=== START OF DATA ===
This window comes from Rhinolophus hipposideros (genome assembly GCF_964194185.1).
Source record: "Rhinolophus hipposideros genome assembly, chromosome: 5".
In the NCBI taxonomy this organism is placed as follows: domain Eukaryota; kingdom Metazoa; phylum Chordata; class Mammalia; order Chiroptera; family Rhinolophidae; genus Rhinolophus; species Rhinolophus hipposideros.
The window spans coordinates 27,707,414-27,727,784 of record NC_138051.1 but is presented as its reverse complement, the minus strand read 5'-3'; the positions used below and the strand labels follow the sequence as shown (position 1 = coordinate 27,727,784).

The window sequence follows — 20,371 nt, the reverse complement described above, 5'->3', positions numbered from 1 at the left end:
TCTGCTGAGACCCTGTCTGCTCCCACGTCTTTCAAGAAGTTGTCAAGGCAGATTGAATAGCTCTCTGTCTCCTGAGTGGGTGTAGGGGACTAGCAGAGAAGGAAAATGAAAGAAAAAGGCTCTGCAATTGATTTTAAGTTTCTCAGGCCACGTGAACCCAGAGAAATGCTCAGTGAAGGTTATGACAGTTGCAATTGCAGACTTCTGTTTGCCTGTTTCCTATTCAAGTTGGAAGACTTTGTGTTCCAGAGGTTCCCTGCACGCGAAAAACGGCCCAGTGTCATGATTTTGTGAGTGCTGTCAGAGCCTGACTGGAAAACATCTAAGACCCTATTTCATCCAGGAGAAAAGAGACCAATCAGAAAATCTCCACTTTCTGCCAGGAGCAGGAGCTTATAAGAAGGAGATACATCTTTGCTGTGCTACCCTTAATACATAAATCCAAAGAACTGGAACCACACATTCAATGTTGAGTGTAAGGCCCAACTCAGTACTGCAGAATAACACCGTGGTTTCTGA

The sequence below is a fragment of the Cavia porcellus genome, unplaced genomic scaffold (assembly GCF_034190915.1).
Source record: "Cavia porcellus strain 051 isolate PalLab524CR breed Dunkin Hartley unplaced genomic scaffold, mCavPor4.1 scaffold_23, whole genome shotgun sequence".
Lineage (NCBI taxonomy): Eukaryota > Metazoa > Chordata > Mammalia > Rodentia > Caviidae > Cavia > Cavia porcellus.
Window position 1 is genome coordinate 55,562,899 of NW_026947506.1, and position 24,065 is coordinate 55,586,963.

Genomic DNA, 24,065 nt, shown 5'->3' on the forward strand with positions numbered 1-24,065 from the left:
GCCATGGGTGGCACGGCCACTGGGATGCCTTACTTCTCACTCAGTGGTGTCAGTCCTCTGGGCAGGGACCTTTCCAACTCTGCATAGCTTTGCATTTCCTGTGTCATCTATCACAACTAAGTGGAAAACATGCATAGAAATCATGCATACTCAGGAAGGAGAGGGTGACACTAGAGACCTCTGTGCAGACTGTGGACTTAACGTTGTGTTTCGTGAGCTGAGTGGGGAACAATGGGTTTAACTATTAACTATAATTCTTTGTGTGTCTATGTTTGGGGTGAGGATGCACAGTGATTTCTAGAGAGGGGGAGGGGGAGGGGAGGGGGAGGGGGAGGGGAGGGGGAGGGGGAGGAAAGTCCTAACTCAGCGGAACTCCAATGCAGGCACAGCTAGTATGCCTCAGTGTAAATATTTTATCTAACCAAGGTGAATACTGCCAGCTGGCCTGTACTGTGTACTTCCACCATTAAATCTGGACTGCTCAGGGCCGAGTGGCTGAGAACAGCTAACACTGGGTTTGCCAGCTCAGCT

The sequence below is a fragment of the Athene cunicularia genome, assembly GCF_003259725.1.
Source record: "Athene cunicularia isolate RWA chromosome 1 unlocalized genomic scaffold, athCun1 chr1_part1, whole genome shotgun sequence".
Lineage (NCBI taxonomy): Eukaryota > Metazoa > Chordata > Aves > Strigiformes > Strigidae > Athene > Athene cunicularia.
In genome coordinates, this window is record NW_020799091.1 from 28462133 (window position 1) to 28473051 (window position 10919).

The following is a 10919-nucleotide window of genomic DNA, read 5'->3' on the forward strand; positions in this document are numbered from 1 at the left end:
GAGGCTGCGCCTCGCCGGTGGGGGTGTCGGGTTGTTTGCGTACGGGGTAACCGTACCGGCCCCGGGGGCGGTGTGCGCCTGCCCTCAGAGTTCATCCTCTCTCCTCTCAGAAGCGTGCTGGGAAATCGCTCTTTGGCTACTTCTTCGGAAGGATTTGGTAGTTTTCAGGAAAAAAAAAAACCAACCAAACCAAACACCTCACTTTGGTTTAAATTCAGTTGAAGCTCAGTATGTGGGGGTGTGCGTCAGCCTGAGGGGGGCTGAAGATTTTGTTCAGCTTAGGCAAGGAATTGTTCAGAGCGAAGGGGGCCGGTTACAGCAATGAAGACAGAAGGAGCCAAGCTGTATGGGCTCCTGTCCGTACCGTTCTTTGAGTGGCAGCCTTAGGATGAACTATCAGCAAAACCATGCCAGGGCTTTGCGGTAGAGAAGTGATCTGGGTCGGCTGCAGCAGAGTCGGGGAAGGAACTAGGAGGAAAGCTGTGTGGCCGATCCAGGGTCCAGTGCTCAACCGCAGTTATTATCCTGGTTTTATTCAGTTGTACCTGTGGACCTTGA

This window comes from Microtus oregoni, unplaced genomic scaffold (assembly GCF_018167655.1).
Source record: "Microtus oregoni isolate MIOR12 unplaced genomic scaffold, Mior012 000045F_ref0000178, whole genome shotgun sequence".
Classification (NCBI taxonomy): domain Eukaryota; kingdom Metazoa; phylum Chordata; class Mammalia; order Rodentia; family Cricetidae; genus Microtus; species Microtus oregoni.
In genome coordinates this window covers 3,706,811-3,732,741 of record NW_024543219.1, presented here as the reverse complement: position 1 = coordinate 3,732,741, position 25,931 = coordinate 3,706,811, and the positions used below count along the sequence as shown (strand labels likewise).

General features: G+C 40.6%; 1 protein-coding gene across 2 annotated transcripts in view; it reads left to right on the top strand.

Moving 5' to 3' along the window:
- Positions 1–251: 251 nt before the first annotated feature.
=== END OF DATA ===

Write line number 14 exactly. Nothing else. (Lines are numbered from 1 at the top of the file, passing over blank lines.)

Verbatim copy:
Source record: "Athene cunicularia isolate RWA chromosome 1 unlocalized genomic scaffold, athCun1 chr1_part1, whole genome shotgun sequence".